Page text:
Monte Carlos Masters stays put: The organizers of this Masters Series tourney get to keep their mid-April date, their ranking points, and prize money levels. Unfortunately, the ATP won’t enforce player commitments for the event, which could mean a lackluster field. But with plenty of players calling the Principality of Monaco home, perhaps recruiting players won’t be so hard to do… (IHT, DT)
Someone loves you, Andy: Andy Roddick‘s still smarting about his quarterfinal loss to Richard Gasquet at this year’s Wimbledon, but he can take consolation in ranking 59th in AfterElton’s Hot 100 list.
It’s not just ‘tennis elbow’ anymore: Spine injury can rear its ugly head early on, so teens: be careful!
A sports lover’s haven: After the sixth hour on the couch watching Wimbledon coverage, I dream about a house like this, too. (LAT)
The U.S. Open Series coverage begins: When something gets a New York Times mention, you know it’s got it made. (Talking Tennis)
Hyuk of the day: Yes, we chuckled when we saw this headline. Did she tie her shoes too tight? Do you hear that frog? (via OTB)
Nike and adidas should watch out: As sneaker companies sense that China will soon become a big-time market, the sponsorship agreements doled out get more and more creative. (Slate)
>> Tennis Served Fresh’s short balls archive
Spanish tennis star Juan Carlos Ferrero enters the luxury hotel landscape — a currently-hip trend blazed by George Clooney, Mick Jagger, Richard Branson; fashion houses Bvlgari, Ferragamo, and Armani, etc. — with his own intimate operation.
OGLE: See the photos here.
(Hola via OTB)
Along with being the highest ranked ATP player without a Grand Slam title, our favorite under-the-radar Russian, Nikolay Davydenko, can add another distinction to his name: the man’s a ham.
I’ll forgive the cheesy poses because he went out of his way to visit the Oceanario de Lisboa while in town for the Estoril Open.
(By the way, if you’re into fish — or just creatures in general, really — and happen to be in Los Angeles, check out the Tim Hawkinson Zoopsia exhibit at the Getty. I highly recommend the octopus photocollage. And the found object sculptures at the Skirball’s new Noah’s Ark installation are just up the street. But I digress…)
This beautiful aquarium sits on the Targus river. Designed by Cambridge Seven Associates for the Expo 1998, the structure is comprised of stone piers, steel masts, and cables supporting a roof of glass sheets.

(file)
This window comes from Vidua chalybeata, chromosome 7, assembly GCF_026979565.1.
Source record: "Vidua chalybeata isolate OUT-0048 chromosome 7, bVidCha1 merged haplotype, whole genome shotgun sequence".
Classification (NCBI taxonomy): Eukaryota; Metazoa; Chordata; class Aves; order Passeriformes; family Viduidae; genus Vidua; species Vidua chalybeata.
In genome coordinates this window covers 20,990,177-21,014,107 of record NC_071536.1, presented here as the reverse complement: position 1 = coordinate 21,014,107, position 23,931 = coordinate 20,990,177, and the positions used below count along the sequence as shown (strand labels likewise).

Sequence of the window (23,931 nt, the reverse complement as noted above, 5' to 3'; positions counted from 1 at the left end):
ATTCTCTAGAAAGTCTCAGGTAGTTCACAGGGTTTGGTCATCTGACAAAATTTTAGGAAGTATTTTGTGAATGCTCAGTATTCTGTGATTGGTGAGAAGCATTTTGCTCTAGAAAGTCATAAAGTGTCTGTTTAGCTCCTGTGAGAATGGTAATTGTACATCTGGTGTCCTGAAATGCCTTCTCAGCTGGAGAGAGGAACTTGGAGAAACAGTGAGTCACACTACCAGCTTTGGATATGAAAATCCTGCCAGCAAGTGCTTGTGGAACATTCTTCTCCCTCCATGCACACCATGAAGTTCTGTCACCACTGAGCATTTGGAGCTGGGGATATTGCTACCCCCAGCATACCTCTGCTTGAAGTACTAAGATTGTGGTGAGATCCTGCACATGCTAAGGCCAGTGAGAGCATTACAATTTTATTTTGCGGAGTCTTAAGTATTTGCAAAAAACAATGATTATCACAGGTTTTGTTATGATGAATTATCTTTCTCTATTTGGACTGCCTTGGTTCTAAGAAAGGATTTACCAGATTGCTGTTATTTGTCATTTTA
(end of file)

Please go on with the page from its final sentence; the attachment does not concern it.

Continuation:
from the Estoril Open website.
The LTA National Tennis Centre opened today in Roehampton. Greg Rusedski and Judy Murray, among others, were on hand to greet the Queen Mum, who paid visit to the Centre. She looked absolutely cute in her purple skirt suit (photos here).
This hopefully will be a boon to UK tennis. They seem to be in the process of righting some wrongs, at least with their juniors program — problems that have resulted in having only a handful of men (two, and no women) briefly occupy the top 10 in the last 30 years. And by visiting the Centre on Thursday, perhaps the Queen is reaching out. She still has a way to go, though: she has met neither the former (Tim Henman) nor current (Andy Murray) hopes of UK tennis. And both have been playing tennis for a very long time. WTF? Get your handlers on it. Now.
But back to this wonderful complex designed by Hopkins Architects. Give them thumbs up for taking steps to ensure the safety of animal habitat (bats, badgers) and to minimize the effects of rainwater drainage on nearby Beverley Brook.
And kudos, too, to the Centre’s Deuce Cafe, which prepares food using fair trade, organic, and local ingredients. They also recycle, and choose biodegradable products when possible.
(photos from the LTA website)
>> jamie murray is no ‘haylie duff’, and other stories
>> makeover at wimbledon